Animalistic Plant Proteins

Animalistic Plant Proteins
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While animal proteins increase levels of the cancer-promoting growth hormone IGF-1, and most plant proteins bring levels down, “high quality” plant proteins, such as soy, may not significantly affect levels in either direction. This, however, may depend on the quantity consumed.

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If animal proteins are bad because they boost our blood levels of the cancer promoter IGF-1, what about the few plant proteins that just coincidently happen to have amino acid ratios similar to animal proteins—like soy?

One of soy’s selling points is that it has “high quality” protein. But now, we know that from a cancer perspective, higher quality may mean a higher quantity of cancer risk, thanks to IGF-1.

Let’s go back to this study. Those who ate a lot of animal protein had significantly higher levels of IGF-1. And those who ate a lot of non-soy plant protein had significantly lower levels, presumably because it substituted for some of the animal protein in their diets. The same thing might have happened a little with soy—hey, at least you’re not eating animal protein, but this was not a significant decrease.

Meaning if all we do is just swap out animal protein and swap in soy protein, we may not see that beautiful drop in IGF-1 enjoyed by those replacing animal protein instead with a variety of different plant proteins.

Indeed, the more soy milk, for example, that vegan women drank, the higher their IGF levels tended to be. But the trend was only of borderline statistical significance—meaning it could have just been due to chance. To test this once and for all would require the combined might of both the Ornish and Pritikin research teams—a study we’ll cover tomorrow.

To see any graphs, charts, graphics, images, and quotes to which Dr. Greger may be referring, watch the above video. This is just an approximation of the audio contributed by Kerry Skinner.

Please consider volunteering to help out on the site.

Images thanks to Inkwina via Wikimedia Commons and jazzijava.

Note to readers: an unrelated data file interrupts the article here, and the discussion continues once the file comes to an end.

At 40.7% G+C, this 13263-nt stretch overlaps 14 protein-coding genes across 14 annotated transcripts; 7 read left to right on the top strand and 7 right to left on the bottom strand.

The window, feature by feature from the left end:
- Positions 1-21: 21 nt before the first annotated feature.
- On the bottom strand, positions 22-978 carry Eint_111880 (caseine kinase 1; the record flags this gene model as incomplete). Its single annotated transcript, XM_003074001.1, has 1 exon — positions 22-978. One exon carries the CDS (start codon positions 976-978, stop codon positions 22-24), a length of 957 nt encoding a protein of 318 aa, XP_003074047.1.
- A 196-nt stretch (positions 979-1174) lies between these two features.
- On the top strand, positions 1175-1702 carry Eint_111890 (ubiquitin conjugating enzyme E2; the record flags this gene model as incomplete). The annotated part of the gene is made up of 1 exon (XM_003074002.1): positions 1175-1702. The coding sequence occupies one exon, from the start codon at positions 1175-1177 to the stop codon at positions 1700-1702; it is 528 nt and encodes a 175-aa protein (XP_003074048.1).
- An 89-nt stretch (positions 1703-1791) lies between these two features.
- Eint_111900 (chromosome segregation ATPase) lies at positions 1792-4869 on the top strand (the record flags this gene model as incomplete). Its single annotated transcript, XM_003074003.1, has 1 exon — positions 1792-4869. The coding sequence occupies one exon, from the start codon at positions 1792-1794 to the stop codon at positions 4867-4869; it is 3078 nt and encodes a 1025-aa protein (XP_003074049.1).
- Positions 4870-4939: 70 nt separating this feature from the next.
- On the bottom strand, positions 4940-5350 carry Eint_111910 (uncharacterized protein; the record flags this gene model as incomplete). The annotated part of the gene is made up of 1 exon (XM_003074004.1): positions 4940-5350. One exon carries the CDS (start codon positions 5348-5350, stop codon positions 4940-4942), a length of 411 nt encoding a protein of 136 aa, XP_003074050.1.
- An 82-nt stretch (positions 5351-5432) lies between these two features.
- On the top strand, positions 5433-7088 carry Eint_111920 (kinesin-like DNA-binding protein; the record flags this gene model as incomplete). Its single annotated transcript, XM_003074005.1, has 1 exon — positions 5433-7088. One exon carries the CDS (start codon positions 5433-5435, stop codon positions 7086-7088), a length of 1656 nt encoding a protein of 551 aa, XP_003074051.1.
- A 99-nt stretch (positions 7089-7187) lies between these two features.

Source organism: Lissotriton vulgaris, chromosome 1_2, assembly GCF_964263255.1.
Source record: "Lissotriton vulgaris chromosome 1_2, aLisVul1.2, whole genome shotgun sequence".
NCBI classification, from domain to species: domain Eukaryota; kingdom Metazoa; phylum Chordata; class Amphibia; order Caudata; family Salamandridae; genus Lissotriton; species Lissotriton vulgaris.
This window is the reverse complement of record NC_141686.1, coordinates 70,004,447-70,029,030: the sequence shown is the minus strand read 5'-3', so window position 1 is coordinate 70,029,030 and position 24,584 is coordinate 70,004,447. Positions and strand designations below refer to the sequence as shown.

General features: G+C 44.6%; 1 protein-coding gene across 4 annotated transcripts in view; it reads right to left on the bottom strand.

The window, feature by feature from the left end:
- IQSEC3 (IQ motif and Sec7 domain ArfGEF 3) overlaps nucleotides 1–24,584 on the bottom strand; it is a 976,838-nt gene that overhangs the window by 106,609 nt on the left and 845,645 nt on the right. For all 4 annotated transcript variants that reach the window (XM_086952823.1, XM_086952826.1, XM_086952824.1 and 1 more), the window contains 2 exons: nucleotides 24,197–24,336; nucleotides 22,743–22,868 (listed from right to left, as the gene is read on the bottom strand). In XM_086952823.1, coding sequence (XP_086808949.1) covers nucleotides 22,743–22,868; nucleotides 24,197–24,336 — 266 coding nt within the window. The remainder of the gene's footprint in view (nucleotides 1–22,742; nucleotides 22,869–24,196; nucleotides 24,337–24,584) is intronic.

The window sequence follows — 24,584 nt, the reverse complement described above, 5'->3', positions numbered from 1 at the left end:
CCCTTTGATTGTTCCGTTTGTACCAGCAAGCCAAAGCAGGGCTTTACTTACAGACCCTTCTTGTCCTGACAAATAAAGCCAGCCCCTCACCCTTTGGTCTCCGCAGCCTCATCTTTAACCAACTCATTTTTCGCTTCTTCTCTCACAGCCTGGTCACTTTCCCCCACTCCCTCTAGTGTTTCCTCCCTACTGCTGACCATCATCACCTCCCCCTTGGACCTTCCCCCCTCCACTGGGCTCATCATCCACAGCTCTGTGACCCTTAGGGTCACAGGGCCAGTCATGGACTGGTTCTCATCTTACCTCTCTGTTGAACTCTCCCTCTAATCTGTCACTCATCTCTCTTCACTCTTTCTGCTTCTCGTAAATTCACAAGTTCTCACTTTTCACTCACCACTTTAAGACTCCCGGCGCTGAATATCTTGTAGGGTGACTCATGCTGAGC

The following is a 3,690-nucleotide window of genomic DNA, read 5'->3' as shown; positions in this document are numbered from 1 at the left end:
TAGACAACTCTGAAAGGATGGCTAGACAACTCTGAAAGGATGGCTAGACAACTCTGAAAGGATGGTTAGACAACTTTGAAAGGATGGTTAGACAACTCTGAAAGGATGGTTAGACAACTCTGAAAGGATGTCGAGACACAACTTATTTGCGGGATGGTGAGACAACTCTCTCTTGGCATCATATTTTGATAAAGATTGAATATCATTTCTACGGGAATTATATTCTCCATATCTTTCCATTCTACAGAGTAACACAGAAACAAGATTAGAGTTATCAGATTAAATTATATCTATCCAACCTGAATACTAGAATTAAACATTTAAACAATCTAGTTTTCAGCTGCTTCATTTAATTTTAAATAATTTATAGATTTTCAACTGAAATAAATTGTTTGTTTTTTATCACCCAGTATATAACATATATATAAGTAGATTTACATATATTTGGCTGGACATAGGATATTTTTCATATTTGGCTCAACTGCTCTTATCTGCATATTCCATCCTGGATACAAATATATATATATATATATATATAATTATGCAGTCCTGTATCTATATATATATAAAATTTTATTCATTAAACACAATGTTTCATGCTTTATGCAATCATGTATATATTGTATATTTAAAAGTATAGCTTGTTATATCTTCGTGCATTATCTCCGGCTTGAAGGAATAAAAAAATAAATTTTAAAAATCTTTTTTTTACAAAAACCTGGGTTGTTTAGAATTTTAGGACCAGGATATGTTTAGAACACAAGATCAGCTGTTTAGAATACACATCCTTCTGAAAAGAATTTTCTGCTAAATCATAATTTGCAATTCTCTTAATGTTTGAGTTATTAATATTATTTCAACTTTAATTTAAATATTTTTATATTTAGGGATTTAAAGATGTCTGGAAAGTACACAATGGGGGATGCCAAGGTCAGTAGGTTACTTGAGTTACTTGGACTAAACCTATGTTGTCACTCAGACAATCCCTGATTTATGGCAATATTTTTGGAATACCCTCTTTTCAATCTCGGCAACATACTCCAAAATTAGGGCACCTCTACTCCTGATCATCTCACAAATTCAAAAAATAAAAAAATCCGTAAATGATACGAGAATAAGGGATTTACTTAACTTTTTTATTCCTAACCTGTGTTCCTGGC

If animal proteins are bad because they boost our blood levels of the cancer promoter IGF-1, what about the few plant proteins that just coincidently happen to have amino acid ratios similar to animal proteins—like soy?

One of soy’s selling points is that it has “high quality” protein. But now, we know that from a cancer perspective, higher quality may mean a higher quantity of cancer risk, thanks to IGF-1.

Let’s go back to this study. Those who ate a lot of animal protein had significantly higher levels of IGF-1. And those who ate a lot of non-soy plant protein had significantly lower levels, presumably because it substituted for some of the animal protein in their diets. The same thing might have happened a little with soy—hey, at least you’re not eating animal protein, but this was not a significant decrease.

Meaning if all we do is just swap out animal protein and swap in soy protein, we may not see that beautiful drop in IGF-1 enjoyed by those replacing animal protein instead with a variety of different plant proteins.

Indeed, the more soy milk, for example, that vegan women drank, the higher their IGF levels tended to be. But the trend was only of borderline statistical significance—meaning it could have just been due to chance. To test this once and for all would require the combined might of both the Ornish and Pritikin research teams—a study we’ll cover tomorrow.

To see any graphs, charts, graphics, images, and quotes to which Dr. Greger may be referring, watch the above video. This is just an approximation of the audio contributed by Kerry Skinner.

Please consider volunteering to help out on the site.

Images thanks to Inkwina via Wikimedia Commons and jazzijava.

Doctor's Note

See Protein Intake & IGF-1 Production and Higher Quality May Mean Higher Risk for some immediate background, and IGF-1 as One-Stop Cancer Shop for why we’d like to see these levels low in adulthood (though not in childhood—see Cancer-Proofing Mutation). Is there a level of soy food consumption at which one might see IGF-1 levels comparable to those induced by animal protein? The title of my next video kind of gives it away: Too Much Soy May Neutralize Plant-Based Benefits.

For further context, be sure to check out my associated blog post: How Much Soy Is Too Much?

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